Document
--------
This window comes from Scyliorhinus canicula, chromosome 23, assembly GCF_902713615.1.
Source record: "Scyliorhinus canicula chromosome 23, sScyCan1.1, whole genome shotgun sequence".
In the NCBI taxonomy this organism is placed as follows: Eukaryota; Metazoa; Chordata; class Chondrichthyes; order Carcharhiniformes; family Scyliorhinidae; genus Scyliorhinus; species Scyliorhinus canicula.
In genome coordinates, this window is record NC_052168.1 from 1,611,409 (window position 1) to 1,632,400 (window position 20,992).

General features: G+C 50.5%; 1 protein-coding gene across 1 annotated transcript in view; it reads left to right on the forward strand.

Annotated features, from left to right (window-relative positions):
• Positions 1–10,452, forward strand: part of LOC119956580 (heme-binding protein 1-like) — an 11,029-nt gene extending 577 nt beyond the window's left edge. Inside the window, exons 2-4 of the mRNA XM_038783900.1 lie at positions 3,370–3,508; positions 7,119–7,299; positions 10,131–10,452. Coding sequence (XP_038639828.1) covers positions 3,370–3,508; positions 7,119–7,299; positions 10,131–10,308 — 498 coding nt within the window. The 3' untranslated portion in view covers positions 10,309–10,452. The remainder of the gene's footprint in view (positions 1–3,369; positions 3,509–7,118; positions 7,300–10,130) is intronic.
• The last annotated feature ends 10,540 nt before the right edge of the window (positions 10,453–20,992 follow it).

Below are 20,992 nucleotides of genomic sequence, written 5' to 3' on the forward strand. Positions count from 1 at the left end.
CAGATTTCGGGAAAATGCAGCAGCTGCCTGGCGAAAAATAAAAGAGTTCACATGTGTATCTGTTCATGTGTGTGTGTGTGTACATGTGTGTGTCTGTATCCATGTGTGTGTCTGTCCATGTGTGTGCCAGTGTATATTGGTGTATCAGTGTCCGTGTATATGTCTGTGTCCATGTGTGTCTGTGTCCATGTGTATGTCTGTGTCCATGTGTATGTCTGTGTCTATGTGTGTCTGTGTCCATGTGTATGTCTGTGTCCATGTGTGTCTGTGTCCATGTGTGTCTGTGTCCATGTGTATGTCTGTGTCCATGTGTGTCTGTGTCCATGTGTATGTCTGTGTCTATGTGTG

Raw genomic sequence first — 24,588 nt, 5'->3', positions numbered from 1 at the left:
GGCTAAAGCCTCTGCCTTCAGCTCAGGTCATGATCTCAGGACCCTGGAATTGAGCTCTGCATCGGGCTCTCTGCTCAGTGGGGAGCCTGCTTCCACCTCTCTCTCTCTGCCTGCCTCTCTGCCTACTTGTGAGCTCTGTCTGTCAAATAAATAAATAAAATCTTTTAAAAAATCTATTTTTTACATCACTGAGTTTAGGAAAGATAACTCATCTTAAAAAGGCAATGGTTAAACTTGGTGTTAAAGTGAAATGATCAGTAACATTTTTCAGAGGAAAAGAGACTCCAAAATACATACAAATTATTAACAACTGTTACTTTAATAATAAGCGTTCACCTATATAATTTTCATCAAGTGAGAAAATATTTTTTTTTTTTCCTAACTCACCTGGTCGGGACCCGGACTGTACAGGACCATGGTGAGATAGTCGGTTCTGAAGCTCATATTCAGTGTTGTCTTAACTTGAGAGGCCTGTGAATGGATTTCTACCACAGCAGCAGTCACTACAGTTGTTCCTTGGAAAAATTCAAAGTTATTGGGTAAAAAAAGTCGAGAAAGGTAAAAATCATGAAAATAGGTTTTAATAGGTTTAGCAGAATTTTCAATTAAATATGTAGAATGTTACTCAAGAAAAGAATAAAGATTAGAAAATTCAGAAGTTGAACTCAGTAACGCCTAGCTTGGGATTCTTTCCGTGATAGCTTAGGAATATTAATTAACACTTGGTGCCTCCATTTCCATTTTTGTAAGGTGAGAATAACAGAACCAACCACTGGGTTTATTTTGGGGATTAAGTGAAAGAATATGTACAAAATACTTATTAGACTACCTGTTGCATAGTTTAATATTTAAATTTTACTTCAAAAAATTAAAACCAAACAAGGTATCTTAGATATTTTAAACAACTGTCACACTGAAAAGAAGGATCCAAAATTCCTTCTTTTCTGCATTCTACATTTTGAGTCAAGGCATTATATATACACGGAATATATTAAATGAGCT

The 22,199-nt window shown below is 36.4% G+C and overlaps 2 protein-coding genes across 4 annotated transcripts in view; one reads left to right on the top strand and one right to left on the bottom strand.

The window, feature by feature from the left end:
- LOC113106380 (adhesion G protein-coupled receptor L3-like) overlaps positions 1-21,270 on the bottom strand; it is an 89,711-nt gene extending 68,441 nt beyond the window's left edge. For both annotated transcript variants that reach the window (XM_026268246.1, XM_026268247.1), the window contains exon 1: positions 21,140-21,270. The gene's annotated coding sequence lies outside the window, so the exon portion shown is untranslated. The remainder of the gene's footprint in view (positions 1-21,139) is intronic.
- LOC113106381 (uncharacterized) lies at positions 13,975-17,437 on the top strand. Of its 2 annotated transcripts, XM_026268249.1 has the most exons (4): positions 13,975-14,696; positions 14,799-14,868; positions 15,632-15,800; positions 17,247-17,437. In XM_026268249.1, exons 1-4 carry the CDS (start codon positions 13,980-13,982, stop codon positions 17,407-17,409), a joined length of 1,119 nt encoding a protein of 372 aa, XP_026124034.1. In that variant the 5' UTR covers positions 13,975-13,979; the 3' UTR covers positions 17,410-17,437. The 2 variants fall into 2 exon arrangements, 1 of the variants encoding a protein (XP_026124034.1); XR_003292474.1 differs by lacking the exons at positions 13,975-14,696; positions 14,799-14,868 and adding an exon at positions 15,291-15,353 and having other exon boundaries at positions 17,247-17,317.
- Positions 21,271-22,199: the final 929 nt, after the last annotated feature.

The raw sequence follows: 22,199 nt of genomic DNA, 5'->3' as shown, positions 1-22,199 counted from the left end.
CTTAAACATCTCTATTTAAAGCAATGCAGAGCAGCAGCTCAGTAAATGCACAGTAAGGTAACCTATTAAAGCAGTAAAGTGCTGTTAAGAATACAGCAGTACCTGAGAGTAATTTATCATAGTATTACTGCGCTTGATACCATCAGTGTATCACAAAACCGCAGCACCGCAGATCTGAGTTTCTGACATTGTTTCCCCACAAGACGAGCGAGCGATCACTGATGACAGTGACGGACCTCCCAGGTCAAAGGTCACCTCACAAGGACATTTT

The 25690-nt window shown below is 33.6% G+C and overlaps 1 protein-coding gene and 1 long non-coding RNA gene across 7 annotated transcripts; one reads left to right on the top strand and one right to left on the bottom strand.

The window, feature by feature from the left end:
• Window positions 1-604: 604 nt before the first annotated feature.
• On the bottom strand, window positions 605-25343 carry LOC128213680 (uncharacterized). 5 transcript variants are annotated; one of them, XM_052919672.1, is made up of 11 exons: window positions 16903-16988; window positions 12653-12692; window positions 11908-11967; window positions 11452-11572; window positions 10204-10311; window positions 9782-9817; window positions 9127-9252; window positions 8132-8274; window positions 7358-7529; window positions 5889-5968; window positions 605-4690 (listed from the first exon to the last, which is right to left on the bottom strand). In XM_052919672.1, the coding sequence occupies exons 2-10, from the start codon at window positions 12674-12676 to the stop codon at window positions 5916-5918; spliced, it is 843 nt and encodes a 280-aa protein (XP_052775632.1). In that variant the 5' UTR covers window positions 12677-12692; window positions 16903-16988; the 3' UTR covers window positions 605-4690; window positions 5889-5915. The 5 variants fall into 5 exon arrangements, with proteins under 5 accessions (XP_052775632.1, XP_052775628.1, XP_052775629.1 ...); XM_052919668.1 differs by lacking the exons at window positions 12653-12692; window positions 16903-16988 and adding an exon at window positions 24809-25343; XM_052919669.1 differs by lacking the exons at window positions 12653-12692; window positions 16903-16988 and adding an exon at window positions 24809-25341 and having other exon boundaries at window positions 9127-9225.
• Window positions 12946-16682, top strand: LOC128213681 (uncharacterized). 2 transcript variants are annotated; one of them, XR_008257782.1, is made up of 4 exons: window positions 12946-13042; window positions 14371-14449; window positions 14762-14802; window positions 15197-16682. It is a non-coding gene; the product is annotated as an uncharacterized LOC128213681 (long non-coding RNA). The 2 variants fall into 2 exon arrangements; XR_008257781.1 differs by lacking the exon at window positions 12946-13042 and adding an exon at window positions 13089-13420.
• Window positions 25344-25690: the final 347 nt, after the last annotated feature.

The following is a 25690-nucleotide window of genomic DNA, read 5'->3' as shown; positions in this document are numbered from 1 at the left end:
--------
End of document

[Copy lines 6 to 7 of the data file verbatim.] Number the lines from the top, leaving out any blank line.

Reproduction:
Annotated features, from left to right (window-relative positions):
• Positions 1–10,452, forward strand: part of LOC119956580 (heme-binding protein 1-like) — an 11,029-nt gene extending 577 nt beyond the window's left edge. Inside the window, exons 2-4 of the mRNA XM_038783900.1 lie at positions 3,370–3,508; positions 7,119–7,299; positions 10,131–10,452. Coding sequence (XP_038639828.1) covers positions 3,370–3,508; positions 7,119–7,299; positions 10,131–10,308 — 498 coding nt within the window. The 3' untranslated portion in view covers positions 10,309–10,452. The remainder of the gene's footprint in view (positions 1–3,369; positions 3,509–7,118; positions 7,300–10,130) is intronic.